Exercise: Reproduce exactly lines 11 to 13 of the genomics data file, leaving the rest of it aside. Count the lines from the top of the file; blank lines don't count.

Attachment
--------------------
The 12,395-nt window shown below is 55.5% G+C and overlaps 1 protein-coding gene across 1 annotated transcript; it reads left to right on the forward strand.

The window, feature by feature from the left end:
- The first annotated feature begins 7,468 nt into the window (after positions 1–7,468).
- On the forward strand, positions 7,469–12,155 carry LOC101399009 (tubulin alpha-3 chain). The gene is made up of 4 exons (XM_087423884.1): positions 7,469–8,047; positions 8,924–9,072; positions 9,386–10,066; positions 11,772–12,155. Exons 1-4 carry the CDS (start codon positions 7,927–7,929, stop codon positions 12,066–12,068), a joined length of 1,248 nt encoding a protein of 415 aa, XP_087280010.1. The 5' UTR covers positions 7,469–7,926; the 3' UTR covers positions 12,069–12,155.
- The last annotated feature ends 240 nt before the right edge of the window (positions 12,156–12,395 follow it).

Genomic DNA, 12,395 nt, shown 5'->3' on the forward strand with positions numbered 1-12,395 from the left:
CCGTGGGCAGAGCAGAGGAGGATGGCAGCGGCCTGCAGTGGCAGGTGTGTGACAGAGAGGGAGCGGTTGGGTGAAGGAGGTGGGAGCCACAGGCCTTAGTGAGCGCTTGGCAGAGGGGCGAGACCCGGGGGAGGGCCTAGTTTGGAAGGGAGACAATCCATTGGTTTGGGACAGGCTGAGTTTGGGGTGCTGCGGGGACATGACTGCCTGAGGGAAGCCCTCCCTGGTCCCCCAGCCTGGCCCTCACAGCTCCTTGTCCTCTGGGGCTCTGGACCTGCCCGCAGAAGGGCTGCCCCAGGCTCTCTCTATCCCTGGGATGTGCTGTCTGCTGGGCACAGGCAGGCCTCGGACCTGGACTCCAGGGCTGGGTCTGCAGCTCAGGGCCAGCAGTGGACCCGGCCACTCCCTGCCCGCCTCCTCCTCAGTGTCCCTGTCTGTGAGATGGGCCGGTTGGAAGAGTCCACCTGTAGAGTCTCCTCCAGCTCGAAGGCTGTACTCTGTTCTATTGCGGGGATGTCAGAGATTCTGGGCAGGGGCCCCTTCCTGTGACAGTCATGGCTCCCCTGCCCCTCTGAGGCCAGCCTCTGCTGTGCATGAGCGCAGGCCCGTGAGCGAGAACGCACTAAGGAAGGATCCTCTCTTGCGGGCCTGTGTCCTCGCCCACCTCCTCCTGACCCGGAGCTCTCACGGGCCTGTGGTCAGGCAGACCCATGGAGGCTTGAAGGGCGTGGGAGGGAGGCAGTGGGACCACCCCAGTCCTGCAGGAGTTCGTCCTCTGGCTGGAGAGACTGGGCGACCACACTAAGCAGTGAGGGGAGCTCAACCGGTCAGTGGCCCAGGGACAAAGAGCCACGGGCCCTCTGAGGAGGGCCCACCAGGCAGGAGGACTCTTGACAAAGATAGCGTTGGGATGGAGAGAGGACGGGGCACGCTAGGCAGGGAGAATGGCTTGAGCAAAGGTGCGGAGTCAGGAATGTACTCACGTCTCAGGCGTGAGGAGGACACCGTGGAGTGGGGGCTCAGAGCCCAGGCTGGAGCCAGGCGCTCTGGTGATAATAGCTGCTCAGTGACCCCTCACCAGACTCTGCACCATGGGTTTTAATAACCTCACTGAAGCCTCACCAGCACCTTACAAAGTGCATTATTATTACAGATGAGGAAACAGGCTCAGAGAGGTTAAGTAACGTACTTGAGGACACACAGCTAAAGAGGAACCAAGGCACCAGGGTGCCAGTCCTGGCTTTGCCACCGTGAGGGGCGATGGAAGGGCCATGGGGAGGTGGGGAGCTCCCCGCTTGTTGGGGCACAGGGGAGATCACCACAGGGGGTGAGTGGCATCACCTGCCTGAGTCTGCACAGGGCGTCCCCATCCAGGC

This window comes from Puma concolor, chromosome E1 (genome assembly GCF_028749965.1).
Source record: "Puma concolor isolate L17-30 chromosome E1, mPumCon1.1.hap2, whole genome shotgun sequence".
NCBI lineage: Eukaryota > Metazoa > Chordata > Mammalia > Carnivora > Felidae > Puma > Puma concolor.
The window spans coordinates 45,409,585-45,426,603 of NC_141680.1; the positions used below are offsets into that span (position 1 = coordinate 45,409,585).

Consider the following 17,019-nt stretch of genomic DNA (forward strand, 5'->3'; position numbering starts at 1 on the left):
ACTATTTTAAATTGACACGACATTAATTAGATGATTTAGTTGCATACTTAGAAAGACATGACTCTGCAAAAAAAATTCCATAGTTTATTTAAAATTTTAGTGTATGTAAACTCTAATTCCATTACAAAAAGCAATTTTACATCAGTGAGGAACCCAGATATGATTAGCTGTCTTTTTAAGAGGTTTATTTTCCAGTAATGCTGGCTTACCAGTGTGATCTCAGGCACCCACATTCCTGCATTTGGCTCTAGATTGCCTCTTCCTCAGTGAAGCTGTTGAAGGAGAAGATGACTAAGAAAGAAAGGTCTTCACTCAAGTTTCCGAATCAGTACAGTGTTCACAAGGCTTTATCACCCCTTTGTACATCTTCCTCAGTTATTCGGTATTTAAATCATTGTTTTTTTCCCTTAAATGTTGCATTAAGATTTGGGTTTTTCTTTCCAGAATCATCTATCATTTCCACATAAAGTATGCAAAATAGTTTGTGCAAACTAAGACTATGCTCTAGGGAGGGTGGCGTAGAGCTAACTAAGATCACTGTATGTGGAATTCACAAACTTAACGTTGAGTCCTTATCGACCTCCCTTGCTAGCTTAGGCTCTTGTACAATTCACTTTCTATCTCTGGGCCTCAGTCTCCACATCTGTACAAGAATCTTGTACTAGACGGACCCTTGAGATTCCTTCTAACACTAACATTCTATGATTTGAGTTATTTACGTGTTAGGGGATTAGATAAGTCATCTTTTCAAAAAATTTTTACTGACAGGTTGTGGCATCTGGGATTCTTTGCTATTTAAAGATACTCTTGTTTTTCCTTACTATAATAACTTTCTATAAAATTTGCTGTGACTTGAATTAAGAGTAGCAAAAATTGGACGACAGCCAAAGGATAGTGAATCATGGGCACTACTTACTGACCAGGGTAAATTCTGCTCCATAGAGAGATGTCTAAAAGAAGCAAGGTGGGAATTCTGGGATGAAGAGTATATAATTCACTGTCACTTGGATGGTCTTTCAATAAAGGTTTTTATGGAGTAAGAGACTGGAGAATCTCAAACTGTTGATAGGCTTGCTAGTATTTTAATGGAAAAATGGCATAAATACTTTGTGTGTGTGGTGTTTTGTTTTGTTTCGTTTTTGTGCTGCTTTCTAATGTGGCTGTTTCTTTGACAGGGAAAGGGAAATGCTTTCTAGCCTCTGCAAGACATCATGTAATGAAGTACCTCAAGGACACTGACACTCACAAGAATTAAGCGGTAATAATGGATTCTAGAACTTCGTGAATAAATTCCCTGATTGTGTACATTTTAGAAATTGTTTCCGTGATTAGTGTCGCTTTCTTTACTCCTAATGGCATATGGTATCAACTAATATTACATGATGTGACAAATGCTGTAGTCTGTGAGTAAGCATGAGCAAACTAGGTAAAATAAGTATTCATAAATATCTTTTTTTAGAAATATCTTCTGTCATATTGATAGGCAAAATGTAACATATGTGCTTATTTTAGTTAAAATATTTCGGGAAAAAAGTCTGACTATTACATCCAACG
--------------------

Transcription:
The window spans coordinates 45,409,585-45,426,603 of NC_141680.1; the positions used below are offsets into that span (position 1 = coordinate 45,409,585).

Consider the following 17,019-nt stretch of genomic DNA (forward strand, 5'->3'; position numbering starts at 1 on the left):
ACTATTTTAAATTGACACGACATTAATTAGATGATTTAGTTGCATACTTAGAAAGACATGACTCTGCAAAAAAAATTCCATAGTTTATTTAAAATTTTAGTGTATGTAAACTCTAATTCCATTACAAAAAGCAATTTTACATCAGTGAGGAACCCAGATATGATTAGCTGTCTTTTTAAGAGGTTTATTTTCCAGTAATGCTGGCTTACCAGTGTGATCTCAGGCACCCACATTCCTGCATTTGGCTCTAGATTGCCTCTTCCTCAGTGAAGCTGTTGAAGGAGAAGATGACTAAGAAAGAAAGGTCTTCACTCAAGTTTCCGAATCAGTACAGTGTTCACAAGGCTTTATCACCCCTTTGTACATCTTCCTCAGTTATTCGGTATTTAAATCATTGTTTTTTTCCCTTAAATGTTGCATTAAGATTTGGGTTTTTCTTTCCAGAATCATCTATCATTTCCACATAAAGTATGCAAAATAGTTTGTGCAAACTAAGACTATGCTCTAGGGAGGGTGGCGTAGAGCTAACTAAGATCACTGTATGTGGAATTCACAAACTTAACGTTGAGTCCTTATCGACCTCCCTTGCTAGCTTAGGCTCTTGTACAATTCACTTTCTATCTCTGGGCCTCAGTCTCCACATCTGTACAAGAATCTTGTACTAGACGGACCCTTGAGATTCCTTCTAACACTAACATTCTATGATTTGAGTTATTTACGTGTTAGGGGATTAGATAAGTCATCTTTTCAAAAAATTTTTACTGACAGGTTGTGGCATCTGGGATTCTTTGCTATTTAAAGATACTCTTGTTTTTCCTTACTATAATAACTTTCTATAAAATTTGCTGTGACTTGAATTAAGAGTAGCAAAAATTGGACGACAGCCAAAGGATAGTGAATCATGGGCACTACTTACTGACCAGGGTAAATTCTGCTCCATAGAGAGATGTCTAAAAGAAGCAAGGTGGGAATTCTGGGATGAAGAGTATATAATTCACTGTCACTTGGATGGTCTTTCAATAAAGGTTTTTATGGAGTAAGAGACTGGAGAATCTCAAACTGTTGATAGGCTTGCTAGTATTTTAATGGAAAAATGGCATAAATACTTTGTGTGTGTGGTGTTTTGTTTTGTTTCGTTTTTGTGCTGCTTTCTAATGTGGCTGTTTCTTTGACAGGGAAAGGGAAATGCTTTCTAGCCTCTGCAAGACATCATGTAATGAAGTACCTCAAGGACACTGACACTCACAAGAATTAAGCGGTAATAATGGATTCTAGAACTTCGTGAATAAATTCCCTGATTGTGTACATTTTAGAAATTGTTTCCGTGATTAGTGTCGCTTTCTTTACTCCTAATGGCATATGGTATCAACTAATATTACATGATGTGACAAATGCTGTAGTCTGTGAGTAAGCATGAGCAAACTAGGTAAAATAAGTATTCATAAATATCTTTTTTTAGAAATATCTTCTGTCATATTGATAGGCAAAATGTAACATATGTGCTTATTTTAGTTAAAATATTTCGGGAAAAAAGTCTGACTATTACATCCAACG